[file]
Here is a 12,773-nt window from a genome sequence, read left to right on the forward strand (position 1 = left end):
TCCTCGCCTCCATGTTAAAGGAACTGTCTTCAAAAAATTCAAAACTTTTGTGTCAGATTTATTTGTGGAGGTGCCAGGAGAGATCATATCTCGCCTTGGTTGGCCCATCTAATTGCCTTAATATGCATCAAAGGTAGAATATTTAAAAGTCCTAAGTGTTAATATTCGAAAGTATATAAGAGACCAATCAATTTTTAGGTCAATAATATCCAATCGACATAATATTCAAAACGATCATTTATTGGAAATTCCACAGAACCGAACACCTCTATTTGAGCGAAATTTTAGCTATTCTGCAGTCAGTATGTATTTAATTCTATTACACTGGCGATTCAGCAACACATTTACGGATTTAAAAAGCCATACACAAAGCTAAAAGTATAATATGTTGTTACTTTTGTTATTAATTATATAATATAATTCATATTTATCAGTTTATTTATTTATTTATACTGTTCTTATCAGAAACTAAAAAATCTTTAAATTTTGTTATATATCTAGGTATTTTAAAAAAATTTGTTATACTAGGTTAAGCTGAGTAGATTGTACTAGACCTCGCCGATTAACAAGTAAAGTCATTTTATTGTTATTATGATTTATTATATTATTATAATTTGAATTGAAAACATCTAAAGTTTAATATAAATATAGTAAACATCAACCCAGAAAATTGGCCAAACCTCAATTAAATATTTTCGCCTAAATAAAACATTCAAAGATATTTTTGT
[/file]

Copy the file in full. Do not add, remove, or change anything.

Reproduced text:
Here is a 12,773-nt window from a genome sequence, read left to right on the forward strand (position 1 = left end):
TCCTCGCCTCCATGTTAAAGGAACTGTCTTCAAAAAATTCAAAACTTTTGTGTCAGATTTATTTGTGGAGGTGCCAGGAGAGATCATATCTCGCCTTGGTTGGCCCATCTAATTGCCTTAATATGCATCAAAGGTAGAATATTTAAAAGTCCTAAGTGTTAATATTCGAAAGTATATAAGAGACCAATCAATTTTTAGGTCAATAATATCCAATCGACATAATATTCAAAACGATCATTTATTGGAAATTCCACAGAACCGAACACCTCTATTTGAGCGAAATTTTAGCTATTCTGCAGTCAGTATGTATTTAATTCTATTACACTGGCGATTCAGCAACACATTTACGGATTTAAAAAGCCATACACAAAGCTAAAAGTATAATATGTTGTTACTTTTGTTATTAATTATATAATATAATTCATATTTATCAGTTTATTTATTTATTTATACTGTTCTTATCAGAAACTAAAAAATCTTTAAATTTTGTTATATATCTAGGTATTTTAAAAAAATTTGTTATACTAGGTTAAGCTGAGTAGATTGTACTAGACCTCGCCGATTAACAAGTAAAGTCATTTTATTGTTATTATGATTTATTATATTATTATAATTTGAATTGAAAACATCTAAAGTTTAATATAAATATAGTAAACATCAACCCAGAAAATTGGCCAAACCTCAATTAAATATTTTCGCCTAAATAAAACATTCAAAGATATTTTTGT